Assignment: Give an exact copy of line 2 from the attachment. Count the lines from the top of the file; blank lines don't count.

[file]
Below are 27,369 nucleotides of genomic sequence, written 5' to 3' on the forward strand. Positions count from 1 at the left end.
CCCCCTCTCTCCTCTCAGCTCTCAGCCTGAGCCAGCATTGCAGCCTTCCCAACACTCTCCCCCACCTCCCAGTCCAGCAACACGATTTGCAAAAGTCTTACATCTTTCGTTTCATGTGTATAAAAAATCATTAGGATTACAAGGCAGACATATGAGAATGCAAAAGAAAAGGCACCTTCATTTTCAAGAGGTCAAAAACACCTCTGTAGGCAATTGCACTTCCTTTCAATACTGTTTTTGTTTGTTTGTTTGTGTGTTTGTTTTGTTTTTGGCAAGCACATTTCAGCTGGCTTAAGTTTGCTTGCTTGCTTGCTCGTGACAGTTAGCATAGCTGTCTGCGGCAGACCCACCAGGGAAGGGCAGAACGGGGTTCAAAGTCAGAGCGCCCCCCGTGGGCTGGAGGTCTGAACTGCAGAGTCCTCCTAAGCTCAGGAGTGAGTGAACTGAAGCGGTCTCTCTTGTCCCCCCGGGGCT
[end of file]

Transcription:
CCCCCTCTCTCCTCTCAGCTCTCAGCCTGAGCCAGCATTGCAGCCTTCCCAACACTCTCCCCCACCTCCCAGTCCAGCAACACGATTTGCAAAAGTCTTACATCTTTCGTTTCATGTGTATAAAAAATCATTAGGATTACAAGGCAGACATATGAGAATGCAAAAGAAAAGGCACCTTCATTTTCAAGAGGTCAAAAACACCTCTGTAGGCAATTGCACTTCCTTTCAATACTGTTTTTGTTTGTTTGTTTGTGTGTTTGTTTTGTTTTTGGCAAGCACATTTCAGCTGGCTTAAGTTTGCTTGCTTGCTTGCTCGTGACAGTTAGCATAGCTGTCTGCGGCAGACCCACCAGGGAAGGGCAGAACGGGGTTCAAAGTCAGAGCGCCCCCCGTGGGCTGGAGGTCTGAACTGCAGAGTCCTCCTAAGCTCAGGAGTGAGTGAACTGAAGCGGTCTCTCTTGTCCCCCCGGGGCT